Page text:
At the Academic Senate for California Community Colleges Spring 2016 Plenary Session, the delegates approved the paper Ensuring Effective Curriculum Approval Processes: A Guide for Local Senates. This paper was created to assist curriculum committees, faculty, and other interested stakeholders in streamlining local curriculum approval processes, and it contains a number of effective practices colleges can implement.
First, local senates, curriculum committees, and other campus groups should look at the process timeline. If a college’s curriculum approval process takes more than three months from submission to the local curriculum committee to action by the governing board, the local academic senate might consider leading a review of the process to identify practices to make the curriculum approval process more efficient and effective. In this first stage, curriculum committees and others can identify needed or suggested changes. For example, review of processes might identify unnecessary or redundant steps relative to what is required by Title 5. The college could consider questions such as whether some steps might be eliminated without unintended consequence, whether some steps could be done simultaneously, and whether technology-related issues might be impacting curriculum approval. This review would also be an opportunity to determine whether the local process has too much focus on compliance and bureaucratic details that hinder curriculum approval, regardless of the quality of proposals.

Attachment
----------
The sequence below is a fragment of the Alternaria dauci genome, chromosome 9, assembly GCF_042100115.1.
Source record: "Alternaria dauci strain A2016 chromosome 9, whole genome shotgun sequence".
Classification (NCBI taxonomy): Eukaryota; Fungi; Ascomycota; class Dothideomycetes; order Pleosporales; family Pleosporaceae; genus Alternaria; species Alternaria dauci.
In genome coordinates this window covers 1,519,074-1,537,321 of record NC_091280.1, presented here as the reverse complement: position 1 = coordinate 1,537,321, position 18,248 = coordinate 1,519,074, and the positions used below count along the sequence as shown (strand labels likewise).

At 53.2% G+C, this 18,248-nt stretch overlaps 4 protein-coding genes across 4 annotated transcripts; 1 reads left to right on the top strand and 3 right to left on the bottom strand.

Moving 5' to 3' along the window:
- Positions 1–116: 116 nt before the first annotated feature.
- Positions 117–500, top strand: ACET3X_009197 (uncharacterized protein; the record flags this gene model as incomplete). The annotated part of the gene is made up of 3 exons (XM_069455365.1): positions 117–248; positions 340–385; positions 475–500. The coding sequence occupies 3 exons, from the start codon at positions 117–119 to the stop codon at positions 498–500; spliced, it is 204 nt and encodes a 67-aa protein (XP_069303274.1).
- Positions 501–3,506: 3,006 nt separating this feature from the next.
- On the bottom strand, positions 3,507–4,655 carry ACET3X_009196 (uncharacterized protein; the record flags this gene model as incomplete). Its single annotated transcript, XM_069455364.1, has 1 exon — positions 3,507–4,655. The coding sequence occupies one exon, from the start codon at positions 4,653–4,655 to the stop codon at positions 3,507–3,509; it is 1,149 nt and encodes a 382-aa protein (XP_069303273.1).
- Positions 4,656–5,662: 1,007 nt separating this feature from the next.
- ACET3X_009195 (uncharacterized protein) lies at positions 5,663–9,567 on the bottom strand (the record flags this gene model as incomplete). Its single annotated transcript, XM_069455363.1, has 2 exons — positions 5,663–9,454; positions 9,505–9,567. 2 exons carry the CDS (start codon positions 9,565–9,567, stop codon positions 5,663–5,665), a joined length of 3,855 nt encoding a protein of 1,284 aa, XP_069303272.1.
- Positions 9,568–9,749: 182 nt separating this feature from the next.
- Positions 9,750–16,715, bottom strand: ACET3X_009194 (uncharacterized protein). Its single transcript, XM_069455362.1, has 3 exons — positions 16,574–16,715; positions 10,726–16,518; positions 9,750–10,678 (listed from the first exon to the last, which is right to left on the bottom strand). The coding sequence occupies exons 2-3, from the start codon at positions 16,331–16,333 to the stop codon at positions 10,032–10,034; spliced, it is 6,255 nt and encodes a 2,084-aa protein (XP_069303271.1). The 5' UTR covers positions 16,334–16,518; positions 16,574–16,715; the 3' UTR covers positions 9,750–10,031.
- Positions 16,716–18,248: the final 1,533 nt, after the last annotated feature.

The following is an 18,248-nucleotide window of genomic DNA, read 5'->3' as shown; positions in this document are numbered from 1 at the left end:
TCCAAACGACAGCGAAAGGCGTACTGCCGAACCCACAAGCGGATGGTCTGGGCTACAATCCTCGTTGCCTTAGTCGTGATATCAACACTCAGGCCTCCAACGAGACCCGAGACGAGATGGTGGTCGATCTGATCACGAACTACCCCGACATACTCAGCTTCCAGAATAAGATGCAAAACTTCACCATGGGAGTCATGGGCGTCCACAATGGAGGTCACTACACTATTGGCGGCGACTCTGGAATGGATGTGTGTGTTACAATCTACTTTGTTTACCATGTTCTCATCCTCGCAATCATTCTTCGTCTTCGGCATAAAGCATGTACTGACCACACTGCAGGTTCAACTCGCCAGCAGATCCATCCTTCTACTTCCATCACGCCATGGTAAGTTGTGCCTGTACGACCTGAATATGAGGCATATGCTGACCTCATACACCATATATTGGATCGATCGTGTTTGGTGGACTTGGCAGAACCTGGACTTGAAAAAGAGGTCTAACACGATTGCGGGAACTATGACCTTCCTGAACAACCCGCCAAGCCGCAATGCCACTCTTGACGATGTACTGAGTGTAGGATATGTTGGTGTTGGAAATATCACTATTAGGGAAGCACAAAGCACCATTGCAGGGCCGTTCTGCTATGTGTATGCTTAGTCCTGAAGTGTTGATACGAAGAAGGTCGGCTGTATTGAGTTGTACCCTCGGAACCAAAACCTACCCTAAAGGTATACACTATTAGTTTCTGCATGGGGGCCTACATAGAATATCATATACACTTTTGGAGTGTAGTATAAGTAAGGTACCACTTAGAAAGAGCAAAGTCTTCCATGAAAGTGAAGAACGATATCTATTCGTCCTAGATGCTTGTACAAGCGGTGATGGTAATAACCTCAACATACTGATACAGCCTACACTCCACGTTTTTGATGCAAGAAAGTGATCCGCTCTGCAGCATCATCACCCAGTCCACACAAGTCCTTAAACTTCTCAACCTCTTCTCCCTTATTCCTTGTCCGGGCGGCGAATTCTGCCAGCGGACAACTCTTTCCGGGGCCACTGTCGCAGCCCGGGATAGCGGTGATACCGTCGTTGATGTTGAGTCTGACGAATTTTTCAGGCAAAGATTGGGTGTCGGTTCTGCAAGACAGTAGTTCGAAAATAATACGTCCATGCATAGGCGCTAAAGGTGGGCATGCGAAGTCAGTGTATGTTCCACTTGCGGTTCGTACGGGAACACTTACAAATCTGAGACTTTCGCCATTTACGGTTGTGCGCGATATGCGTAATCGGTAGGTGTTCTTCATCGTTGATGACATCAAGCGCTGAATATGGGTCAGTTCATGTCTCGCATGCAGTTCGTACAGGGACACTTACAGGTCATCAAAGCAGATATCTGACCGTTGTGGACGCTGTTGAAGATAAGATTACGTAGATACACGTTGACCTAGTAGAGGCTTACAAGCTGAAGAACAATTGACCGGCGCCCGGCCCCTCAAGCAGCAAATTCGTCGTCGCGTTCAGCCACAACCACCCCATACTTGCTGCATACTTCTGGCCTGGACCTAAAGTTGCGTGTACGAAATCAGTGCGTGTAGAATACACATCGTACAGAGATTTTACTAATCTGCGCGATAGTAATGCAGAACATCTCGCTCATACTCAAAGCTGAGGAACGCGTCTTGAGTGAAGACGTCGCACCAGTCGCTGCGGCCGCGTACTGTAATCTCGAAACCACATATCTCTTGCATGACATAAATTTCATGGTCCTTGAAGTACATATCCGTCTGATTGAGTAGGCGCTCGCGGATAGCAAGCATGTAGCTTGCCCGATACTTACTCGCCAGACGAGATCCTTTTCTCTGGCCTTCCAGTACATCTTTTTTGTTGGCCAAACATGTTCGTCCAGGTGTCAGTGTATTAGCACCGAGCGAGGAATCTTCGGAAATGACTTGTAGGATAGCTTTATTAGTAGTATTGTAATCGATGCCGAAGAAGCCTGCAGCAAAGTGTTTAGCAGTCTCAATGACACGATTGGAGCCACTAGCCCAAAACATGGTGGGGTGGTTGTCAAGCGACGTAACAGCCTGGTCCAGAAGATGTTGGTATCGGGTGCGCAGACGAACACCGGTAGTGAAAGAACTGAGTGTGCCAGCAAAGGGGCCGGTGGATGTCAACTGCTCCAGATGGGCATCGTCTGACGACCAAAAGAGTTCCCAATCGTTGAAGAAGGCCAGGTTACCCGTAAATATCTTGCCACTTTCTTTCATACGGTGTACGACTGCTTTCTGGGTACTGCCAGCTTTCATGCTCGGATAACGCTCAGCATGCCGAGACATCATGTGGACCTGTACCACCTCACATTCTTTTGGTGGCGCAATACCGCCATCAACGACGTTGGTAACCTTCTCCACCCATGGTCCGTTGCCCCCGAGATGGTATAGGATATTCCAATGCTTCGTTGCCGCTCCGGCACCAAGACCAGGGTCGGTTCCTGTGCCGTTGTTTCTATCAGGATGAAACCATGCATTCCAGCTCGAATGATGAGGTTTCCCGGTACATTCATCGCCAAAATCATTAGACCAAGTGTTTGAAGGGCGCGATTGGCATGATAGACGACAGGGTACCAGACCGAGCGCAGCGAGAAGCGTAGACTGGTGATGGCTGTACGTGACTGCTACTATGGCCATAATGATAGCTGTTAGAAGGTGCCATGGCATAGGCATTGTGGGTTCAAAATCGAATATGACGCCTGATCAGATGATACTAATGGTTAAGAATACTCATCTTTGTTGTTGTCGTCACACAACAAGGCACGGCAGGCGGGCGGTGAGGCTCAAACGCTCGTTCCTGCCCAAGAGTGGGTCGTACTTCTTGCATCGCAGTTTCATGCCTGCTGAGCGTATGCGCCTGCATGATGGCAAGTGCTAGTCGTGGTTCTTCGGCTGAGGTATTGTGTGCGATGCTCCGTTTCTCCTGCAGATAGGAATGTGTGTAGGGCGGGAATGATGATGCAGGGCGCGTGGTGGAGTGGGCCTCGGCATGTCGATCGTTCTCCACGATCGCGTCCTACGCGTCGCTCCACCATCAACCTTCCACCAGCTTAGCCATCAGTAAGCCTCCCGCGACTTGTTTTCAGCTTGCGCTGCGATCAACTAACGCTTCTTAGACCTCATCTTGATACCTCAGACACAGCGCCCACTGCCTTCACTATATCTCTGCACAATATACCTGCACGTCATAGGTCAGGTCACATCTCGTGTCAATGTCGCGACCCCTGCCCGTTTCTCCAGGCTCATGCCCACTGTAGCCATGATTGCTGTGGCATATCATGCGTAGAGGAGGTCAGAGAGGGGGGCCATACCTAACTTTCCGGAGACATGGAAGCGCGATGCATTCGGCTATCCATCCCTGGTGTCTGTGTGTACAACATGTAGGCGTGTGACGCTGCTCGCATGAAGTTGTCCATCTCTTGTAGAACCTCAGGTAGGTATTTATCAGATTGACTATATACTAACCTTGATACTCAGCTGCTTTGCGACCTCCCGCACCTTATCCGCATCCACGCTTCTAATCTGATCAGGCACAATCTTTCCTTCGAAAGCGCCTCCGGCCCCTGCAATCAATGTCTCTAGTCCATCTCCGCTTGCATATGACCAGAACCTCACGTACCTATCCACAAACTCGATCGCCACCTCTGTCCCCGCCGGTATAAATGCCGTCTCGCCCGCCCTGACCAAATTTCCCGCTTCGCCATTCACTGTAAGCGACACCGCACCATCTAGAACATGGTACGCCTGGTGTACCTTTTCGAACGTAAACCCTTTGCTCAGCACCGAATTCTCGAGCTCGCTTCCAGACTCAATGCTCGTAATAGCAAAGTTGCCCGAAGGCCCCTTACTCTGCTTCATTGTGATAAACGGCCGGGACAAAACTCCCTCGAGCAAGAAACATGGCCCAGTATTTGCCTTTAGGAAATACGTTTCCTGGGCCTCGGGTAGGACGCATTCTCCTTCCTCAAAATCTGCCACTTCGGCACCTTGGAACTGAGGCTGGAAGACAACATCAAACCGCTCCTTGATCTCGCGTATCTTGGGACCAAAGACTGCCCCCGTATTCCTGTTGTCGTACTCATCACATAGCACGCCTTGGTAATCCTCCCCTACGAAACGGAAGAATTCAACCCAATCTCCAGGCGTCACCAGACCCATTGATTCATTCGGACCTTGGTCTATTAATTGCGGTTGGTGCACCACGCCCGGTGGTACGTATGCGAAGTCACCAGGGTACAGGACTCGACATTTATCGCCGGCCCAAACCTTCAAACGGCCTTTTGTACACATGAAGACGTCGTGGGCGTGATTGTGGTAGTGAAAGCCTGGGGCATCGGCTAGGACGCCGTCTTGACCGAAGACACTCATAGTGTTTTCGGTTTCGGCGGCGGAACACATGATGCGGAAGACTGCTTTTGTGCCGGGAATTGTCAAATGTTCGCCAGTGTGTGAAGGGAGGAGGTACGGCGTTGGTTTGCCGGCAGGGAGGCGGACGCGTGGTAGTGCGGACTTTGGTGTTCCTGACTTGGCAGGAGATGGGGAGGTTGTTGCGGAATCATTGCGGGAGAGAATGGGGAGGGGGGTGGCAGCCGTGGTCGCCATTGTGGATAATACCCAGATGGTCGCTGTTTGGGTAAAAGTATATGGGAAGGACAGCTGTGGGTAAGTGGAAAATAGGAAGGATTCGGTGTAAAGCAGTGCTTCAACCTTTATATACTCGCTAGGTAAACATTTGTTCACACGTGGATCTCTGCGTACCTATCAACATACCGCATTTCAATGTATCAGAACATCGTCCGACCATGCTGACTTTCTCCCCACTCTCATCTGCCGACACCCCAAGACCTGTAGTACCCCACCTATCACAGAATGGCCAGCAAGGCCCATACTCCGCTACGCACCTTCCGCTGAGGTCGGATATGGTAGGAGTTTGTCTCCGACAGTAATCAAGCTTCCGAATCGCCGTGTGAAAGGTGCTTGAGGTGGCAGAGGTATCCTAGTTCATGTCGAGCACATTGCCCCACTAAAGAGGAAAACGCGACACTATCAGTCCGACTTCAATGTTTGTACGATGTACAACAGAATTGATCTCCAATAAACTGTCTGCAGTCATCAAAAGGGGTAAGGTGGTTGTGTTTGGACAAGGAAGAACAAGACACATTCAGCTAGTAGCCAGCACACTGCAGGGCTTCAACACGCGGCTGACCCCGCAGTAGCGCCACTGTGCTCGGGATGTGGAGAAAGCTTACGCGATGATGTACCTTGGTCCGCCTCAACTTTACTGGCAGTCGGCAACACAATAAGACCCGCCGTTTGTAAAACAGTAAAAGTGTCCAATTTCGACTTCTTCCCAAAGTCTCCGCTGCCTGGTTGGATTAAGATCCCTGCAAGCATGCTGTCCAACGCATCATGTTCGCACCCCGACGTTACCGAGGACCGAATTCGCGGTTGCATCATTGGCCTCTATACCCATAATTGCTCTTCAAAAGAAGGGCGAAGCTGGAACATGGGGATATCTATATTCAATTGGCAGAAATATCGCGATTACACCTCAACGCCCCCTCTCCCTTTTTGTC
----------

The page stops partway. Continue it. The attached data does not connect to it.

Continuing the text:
In order to make certain that the process for initiating curriculum is clear, a comprehensive curriculum handbook is a must. Any college that does not have a handbook should consider looking at models from other colleges. Colleges that do have handbooks should make certain that they are up-to-date and have a curriculum calendar or a process flow chart that clearly presents important due dates and illustrates the process from initiation to approval. Another helpful tool is a curriculum website that allows easy access to local, district, and statewide curriculum resources.
The curriculum technical review process should be streamlined and effective. Pre-review steps, such as having curriculum committee members help faculty by screening curriculum submissions for completeness before full technical review occurs, can help save time once the curriculum is formally submitted. Colleges could also consider making technical review simultaneous with curriculum proposal development. Another possibility is to limit the technical review committee to the most critical individuals and allow them to conduct their review simultaneously rather than sequentially. Finally, the technical review process could be revamped to allow minor changes to courses and programs to undergo an expedited or streamlined technical review, based on locally established criteria, rather than a full technical review.